14 February 2008 Influence of camera and in-scene motion on perceived video quality in MPEG-2 adaptive coding
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This paper describes an experiment that studies perceived video quality, with the goal to get a better understanding of whether a temporal or a spatial MPEG-2 based adaptation method should be used for video transmission over variable bandwidth. The research focused on the relation between in-scene motion and camera motion on spatial as well as temporal distortions in video sequences. Participants were tested on their sensitivity and appreciation for spatial and temporal distortions using the scale paradigm of direct comparison. Footage was shot to create video material of three scenes with a systematic manipulation of in-scene motion and camera motion, which produced twelve different video sequences. Results show a relation trend between the two types of motion and the two types of distortion in video sequences. The main result indicates that participants generally rated spatial distortions as better video quality than the same video sequence containing temporal distortions; even though video sequences containing spatial distortions were coded at an overall lower bitrate than video sequences containing temporal distortions.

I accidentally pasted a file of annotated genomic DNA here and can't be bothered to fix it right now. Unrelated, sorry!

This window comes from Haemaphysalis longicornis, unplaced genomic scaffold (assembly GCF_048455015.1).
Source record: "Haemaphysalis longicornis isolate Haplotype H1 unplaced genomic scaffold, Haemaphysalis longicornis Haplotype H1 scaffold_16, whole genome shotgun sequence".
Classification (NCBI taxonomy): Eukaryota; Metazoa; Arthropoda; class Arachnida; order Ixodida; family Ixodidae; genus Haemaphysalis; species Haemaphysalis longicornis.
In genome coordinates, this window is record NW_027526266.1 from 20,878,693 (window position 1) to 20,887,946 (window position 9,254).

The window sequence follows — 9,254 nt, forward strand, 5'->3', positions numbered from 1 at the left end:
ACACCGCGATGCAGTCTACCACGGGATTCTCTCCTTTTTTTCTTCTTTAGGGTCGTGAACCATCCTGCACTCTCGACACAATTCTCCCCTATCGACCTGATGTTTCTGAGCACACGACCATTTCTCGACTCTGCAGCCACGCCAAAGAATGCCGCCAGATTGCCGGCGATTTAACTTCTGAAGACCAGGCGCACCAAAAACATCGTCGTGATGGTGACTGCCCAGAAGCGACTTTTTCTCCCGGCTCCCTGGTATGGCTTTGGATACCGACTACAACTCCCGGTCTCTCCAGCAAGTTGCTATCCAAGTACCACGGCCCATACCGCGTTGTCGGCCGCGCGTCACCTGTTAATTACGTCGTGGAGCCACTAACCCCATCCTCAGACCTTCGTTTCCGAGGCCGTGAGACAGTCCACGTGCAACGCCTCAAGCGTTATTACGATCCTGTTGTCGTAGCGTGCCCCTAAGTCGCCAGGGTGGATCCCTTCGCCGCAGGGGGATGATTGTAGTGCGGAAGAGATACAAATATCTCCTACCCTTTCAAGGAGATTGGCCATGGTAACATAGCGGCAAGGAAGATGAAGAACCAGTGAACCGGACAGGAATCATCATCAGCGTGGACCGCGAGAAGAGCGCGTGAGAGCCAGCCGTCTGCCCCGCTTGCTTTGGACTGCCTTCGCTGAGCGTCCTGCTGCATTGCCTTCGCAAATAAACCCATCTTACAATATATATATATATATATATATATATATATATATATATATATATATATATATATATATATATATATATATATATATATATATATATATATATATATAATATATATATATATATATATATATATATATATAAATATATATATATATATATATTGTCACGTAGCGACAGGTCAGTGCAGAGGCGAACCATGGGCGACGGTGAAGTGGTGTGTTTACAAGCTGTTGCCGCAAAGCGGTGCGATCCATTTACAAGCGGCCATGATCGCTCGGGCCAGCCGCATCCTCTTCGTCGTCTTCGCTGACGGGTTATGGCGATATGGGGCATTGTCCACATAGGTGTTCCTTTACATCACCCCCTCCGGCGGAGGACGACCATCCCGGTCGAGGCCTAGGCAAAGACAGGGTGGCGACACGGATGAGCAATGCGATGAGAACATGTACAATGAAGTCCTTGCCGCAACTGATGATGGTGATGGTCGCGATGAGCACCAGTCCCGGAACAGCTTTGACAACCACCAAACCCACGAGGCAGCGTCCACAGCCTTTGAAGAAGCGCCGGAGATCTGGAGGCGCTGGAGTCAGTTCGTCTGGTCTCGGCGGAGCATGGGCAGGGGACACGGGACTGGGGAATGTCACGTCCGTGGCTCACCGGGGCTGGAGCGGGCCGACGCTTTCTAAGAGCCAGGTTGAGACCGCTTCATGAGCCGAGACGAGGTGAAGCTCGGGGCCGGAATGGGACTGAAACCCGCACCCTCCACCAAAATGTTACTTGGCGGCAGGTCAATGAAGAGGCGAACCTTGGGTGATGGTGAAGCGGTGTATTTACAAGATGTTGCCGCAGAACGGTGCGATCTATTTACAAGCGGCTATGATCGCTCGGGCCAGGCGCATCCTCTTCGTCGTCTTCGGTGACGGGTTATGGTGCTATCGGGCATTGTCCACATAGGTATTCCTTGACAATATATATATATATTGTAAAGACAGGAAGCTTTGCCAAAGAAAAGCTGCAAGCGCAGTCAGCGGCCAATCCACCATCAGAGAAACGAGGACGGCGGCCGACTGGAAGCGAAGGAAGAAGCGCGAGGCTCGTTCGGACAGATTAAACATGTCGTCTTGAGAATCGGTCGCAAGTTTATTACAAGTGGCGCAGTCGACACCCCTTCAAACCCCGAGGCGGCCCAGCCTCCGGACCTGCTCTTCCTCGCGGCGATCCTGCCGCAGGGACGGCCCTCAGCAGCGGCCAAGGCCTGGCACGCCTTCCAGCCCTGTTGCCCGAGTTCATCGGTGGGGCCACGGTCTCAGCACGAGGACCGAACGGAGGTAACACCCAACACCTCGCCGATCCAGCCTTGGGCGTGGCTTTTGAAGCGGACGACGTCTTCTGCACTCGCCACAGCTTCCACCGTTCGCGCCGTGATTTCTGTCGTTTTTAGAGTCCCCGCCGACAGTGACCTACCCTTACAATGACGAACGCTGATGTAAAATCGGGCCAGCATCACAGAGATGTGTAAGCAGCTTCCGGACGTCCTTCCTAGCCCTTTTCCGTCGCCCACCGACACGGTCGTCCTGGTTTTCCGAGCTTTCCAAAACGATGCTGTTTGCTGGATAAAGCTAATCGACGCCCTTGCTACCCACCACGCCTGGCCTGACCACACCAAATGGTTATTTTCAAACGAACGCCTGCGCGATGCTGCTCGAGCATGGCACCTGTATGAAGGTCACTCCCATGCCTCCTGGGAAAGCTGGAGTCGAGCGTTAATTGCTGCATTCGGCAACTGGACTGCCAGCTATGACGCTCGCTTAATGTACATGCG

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Nele Van den Ende, Carmen Wijermans, Lydia Meesters, Jettie Hoonhout, "Influence of camera and in-scene motion on perceived video quality in MPEG-2 adaptive coding", Proc. SPIE 6806, Human Vision and Electronic Imaging XIII, 68061E (14 February 2008); doi: 10.1117/12.766521; https://doi.org/10.1117/12.766521

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